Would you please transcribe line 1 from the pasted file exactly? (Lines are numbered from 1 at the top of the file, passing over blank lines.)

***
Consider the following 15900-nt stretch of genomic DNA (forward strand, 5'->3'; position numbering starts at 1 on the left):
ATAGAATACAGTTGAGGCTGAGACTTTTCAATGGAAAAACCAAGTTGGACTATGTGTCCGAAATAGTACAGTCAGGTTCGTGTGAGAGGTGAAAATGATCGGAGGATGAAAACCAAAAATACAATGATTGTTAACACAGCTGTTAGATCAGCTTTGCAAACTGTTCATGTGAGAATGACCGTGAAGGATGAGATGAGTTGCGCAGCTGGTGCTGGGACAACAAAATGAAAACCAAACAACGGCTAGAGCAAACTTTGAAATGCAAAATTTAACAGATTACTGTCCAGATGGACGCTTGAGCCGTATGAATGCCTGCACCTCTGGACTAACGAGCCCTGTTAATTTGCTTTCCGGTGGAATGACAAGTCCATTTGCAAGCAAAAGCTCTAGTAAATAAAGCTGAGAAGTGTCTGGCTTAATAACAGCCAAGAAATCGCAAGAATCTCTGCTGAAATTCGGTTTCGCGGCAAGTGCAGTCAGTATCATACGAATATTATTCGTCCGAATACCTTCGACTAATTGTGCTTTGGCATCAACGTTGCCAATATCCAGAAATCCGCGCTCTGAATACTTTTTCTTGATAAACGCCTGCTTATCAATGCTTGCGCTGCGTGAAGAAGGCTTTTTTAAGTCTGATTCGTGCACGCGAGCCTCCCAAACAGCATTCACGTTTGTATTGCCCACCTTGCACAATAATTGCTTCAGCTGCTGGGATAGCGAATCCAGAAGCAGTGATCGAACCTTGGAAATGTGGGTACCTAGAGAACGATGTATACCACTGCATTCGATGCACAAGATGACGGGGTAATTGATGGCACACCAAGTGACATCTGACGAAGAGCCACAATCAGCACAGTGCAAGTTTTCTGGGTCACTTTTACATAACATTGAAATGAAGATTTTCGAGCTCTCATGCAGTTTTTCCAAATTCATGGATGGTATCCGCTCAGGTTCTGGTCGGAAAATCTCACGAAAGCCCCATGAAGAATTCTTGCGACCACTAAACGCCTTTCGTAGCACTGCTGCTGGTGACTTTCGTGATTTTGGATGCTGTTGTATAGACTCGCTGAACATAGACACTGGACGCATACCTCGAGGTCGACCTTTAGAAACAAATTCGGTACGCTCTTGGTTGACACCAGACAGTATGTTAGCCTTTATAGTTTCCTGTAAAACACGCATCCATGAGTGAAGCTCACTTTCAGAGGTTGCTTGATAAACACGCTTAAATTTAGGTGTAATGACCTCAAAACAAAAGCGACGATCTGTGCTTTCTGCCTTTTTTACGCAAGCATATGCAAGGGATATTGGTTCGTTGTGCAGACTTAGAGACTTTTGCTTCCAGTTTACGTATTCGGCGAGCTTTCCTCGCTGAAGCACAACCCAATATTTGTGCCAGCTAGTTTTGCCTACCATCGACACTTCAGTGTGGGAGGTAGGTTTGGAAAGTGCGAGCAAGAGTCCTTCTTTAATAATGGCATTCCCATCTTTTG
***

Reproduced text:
Consider the following 15900-nt stretch of genomic DNA (forward strand, 5'->3'; position numbering starts at 1 on the left):